Jewell wins Harvard award for statistical science

Nicholas P. Jewell, professor of biostatistics and statistics at the UC Berkeley School of Public Health, has been chosen to receive the Harvard School of Public Health’s 2012 Marvin Zelen Leadership Award in Statistical Science. The award recognizes an individual in government, industry, or academia, who by virtue of his or her outstanding leadership, has greatly impacted the theory and practice of statistical science.

Jewell is well known for his methodologic work in HIV/AIDS, on parametric estimation under truncation or response-selective sampling, on current status data analysis, and on the analysis of binary responses. In addition, he has made substantial contributions to create an environment in which statistical science and its application have flourished. He developed and promoted biostatistics at Berkeley, mentored strong graduate students and recruited outstanding faculty, and served as vice provost of UC Berkeley and chair of the Graduate Groups in Biostatistics and in Computational and Genomic Biology. Jewell served as co-editor of many journals and fostered electronic publishing, successfully establishing a new model for dissemination of biostatistical methods in a changing world. He is widely respected as an effective communicator, and outstanding teacher, who has provided inspiring leadership in research, in university governance, in education, and in the biostatistics profession.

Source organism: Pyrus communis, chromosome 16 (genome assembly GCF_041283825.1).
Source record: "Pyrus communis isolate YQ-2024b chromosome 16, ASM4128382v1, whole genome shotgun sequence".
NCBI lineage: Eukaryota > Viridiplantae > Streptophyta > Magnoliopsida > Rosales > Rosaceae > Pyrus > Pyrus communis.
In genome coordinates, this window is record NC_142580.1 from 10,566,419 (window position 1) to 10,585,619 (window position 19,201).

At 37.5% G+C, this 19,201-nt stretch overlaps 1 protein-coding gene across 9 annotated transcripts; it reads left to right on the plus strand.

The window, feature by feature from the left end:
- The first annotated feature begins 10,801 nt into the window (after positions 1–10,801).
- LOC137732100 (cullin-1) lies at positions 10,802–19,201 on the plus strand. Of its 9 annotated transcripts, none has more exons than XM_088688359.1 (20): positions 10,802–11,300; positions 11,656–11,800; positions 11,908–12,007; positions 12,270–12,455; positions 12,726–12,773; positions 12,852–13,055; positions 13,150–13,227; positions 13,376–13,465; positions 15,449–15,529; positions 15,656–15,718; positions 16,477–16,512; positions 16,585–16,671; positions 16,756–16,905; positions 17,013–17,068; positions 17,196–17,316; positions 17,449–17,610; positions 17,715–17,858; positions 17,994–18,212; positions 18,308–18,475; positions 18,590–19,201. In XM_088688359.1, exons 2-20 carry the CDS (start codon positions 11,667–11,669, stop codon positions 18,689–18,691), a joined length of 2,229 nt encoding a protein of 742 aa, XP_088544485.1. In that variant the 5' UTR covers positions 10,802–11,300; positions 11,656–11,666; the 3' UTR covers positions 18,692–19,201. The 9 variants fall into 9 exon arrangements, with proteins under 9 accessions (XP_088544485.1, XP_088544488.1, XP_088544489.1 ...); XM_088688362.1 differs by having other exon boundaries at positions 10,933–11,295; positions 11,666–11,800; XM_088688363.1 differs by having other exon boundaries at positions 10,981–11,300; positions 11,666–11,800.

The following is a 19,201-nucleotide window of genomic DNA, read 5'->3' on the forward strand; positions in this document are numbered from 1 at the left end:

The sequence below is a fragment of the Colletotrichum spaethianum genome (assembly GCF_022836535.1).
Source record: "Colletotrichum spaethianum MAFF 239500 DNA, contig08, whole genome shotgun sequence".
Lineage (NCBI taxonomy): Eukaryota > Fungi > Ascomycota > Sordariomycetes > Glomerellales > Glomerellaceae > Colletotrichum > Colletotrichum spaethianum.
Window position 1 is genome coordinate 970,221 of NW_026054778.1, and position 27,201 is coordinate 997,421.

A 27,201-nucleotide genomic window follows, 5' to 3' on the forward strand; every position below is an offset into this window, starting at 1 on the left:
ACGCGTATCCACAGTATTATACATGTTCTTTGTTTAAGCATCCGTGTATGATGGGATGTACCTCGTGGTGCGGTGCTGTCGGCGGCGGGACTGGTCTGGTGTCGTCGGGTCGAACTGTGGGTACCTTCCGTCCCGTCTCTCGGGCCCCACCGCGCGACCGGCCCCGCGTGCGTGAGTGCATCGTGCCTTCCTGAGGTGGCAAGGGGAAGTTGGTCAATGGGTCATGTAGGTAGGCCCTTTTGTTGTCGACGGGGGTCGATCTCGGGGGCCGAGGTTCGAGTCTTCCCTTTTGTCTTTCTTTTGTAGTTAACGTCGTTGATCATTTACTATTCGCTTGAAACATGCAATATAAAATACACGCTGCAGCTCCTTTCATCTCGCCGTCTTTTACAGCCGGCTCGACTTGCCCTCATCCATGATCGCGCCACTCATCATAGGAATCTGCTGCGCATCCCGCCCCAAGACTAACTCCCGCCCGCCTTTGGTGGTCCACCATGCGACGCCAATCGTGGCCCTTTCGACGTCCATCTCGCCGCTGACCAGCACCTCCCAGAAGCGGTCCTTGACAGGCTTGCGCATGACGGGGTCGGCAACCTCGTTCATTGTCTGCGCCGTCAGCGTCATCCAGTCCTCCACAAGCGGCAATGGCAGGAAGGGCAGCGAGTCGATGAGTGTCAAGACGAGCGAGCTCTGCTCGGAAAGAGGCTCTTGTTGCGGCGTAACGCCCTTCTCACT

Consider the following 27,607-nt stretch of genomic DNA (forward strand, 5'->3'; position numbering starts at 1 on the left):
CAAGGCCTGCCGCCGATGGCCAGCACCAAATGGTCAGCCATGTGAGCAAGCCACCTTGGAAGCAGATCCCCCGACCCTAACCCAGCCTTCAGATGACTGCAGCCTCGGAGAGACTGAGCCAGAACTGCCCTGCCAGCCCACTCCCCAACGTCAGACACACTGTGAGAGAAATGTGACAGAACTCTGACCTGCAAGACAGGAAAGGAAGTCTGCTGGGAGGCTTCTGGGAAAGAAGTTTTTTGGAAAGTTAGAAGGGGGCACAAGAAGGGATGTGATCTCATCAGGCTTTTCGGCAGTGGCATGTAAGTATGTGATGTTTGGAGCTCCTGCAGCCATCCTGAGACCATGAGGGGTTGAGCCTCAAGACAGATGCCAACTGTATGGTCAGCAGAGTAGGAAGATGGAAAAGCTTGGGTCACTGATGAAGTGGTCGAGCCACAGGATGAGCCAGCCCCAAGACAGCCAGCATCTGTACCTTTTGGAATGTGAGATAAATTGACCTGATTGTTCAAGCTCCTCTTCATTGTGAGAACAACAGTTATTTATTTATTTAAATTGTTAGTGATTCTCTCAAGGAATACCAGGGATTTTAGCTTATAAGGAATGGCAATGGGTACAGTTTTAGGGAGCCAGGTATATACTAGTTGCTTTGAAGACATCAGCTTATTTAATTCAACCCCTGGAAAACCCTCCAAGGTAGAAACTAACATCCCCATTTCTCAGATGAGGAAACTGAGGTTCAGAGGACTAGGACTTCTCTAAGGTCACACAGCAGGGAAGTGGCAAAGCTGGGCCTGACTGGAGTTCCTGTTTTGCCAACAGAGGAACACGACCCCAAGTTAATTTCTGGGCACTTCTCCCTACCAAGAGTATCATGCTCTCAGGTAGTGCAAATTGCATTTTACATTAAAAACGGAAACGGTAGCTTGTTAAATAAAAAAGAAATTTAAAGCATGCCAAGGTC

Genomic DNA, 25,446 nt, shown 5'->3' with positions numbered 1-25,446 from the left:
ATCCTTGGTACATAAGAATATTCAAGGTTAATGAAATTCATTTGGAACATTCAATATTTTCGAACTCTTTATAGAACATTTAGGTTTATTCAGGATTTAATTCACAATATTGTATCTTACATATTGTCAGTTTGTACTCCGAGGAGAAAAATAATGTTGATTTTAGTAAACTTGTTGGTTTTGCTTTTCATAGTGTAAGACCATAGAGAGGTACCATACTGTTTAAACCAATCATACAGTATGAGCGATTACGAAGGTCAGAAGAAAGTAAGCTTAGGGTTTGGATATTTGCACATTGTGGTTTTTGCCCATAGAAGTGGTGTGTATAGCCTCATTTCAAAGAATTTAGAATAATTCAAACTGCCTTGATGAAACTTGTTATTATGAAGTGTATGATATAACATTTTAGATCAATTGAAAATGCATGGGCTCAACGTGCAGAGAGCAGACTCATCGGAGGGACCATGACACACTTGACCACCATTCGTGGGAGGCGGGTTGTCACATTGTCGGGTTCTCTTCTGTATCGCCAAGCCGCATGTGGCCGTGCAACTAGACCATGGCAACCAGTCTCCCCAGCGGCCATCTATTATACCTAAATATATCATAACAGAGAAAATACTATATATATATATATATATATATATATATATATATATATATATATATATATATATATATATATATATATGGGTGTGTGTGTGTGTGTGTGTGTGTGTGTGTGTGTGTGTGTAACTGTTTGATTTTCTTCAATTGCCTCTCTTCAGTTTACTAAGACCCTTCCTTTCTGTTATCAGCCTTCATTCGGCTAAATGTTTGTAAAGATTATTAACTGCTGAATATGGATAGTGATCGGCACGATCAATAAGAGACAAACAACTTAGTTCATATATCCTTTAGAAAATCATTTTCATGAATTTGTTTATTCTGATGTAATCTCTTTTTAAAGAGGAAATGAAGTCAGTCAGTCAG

Marvin Zelen, for whom the award is named, was chairman of the Department of Biostatistics at the Harvard School of Public Health from 1981 to 1990. The annual award was established to honor Zelen’s long and distinguished career as a statistician and his major role in shaping the field of biostatistics.

Jewell will receive his award and deliver his lecture at the Harvard School of Public Health on Friday, June 1, 2012.

By Michael Broder